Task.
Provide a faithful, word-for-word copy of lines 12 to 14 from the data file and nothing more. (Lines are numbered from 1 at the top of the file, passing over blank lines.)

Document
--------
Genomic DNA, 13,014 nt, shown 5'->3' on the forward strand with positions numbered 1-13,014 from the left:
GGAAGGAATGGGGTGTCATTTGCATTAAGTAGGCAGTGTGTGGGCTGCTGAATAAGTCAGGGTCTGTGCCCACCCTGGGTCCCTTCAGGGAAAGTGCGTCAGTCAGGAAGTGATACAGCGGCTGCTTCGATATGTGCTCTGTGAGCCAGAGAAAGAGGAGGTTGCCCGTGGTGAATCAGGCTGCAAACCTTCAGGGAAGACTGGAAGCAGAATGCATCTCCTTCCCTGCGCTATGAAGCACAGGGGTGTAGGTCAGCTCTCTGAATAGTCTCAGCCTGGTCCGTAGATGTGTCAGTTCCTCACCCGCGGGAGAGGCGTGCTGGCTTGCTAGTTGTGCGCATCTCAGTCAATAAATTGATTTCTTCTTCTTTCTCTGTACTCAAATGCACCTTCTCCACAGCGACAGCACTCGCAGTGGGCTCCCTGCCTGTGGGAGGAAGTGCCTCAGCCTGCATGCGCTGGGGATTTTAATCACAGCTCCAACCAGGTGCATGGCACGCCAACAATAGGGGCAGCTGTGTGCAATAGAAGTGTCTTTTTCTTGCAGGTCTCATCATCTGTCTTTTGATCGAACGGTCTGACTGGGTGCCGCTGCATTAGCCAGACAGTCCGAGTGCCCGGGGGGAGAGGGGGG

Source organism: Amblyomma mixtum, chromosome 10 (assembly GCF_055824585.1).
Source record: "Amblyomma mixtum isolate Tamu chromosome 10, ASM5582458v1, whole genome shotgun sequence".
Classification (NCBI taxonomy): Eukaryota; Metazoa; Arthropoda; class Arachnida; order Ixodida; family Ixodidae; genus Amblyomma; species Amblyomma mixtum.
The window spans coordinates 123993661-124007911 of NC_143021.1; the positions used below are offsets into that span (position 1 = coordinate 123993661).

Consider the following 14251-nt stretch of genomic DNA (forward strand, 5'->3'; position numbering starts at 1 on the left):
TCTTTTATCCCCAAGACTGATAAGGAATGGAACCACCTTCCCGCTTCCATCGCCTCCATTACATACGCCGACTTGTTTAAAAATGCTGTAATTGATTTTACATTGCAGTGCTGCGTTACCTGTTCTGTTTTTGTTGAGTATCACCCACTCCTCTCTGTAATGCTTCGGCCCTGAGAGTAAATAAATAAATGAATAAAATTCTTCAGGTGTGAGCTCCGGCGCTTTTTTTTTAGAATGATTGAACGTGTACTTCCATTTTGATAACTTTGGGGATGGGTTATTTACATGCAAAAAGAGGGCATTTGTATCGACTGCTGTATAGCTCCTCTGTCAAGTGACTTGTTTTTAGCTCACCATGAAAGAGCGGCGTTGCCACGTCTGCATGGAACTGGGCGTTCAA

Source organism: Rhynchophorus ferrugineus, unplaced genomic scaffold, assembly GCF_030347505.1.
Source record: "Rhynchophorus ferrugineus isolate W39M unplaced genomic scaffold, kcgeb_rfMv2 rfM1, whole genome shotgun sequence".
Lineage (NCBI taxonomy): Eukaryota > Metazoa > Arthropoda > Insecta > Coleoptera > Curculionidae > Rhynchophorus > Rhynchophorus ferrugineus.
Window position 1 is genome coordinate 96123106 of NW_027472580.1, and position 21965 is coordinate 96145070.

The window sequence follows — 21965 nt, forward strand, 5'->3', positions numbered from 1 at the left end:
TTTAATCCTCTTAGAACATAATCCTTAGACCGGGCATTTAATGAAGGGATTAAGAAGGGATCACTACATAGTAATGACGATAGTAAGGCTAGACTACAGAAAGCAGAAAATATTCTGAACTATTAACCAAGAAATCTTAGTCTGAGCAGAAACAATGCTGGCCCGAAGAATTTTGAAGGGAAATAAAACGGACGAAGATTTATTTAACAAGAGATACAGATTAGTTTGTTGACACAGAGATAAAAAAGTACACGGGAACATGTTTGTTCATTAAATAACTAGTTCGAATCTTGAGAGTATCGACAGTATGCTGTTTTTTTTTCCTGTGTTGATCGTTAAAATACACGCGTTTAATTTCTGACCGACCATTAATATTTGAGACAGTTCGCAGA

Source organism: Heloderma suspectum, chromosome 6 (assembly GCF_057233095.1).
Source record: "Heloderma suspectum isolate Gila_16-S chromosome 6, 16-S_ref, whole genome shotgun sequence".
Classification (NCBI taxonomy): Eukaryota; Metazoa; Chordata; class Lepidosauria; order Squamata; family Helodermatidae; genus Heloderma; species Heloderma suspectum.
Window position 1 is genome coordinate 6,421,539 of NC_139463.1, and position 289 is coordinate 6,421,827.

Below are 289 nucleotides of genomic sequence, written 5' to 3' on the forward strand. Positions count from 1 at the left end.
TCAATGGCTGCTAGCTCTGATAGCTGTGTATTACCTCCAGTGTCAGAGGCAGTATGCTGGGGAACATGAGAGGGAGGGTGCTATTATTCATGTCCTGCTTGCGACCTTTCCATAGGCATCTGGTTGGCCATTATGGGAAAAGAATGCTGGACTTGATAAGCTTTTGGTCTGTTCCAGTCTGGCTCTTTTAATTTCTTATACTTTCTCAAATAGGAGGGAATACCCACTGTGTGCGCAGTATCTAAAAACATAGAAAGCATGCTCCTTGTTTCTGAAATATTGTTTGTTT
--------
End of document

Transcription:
Window position 1 is genome coordinate 96123106 of NW_027472580.1, and position 21965 is coordinate 96145070.

The window sequence follows — 21965 nt, forward strand, 5'->3', positions numbered from 1 at the left end:
TTTAATCCTCTTAGAACATAATCCTTAGACCGGGCATTTAATGAAGGGATTAAGAAGGGATCACTACATAGTAATGACGATAGTAAGGCTAGACTACAGAAAGCAGAAAATATTCTGAACTATTAACCAAGAAATCTTAGTCTGAGCAGAAACAATGCTGGCCCGAAGAATTTTGAAGGGAAATAAAACGGACGAAGATTTATTTAACAAGAGATACAGATTAGTTTGTTGACACAGAGATAAAAAAGTACACGGGAACATGTTTGTTCATTAAATAACTAGTTCGAATCTTGAGAGTATCGACAGTATGCTGTTTTTTTTTCCTGTGTTGATCGTTAAAATACACGCGTTTAATTTCTGACCGACCATTAATATTTGAGACAGTTCGCAGA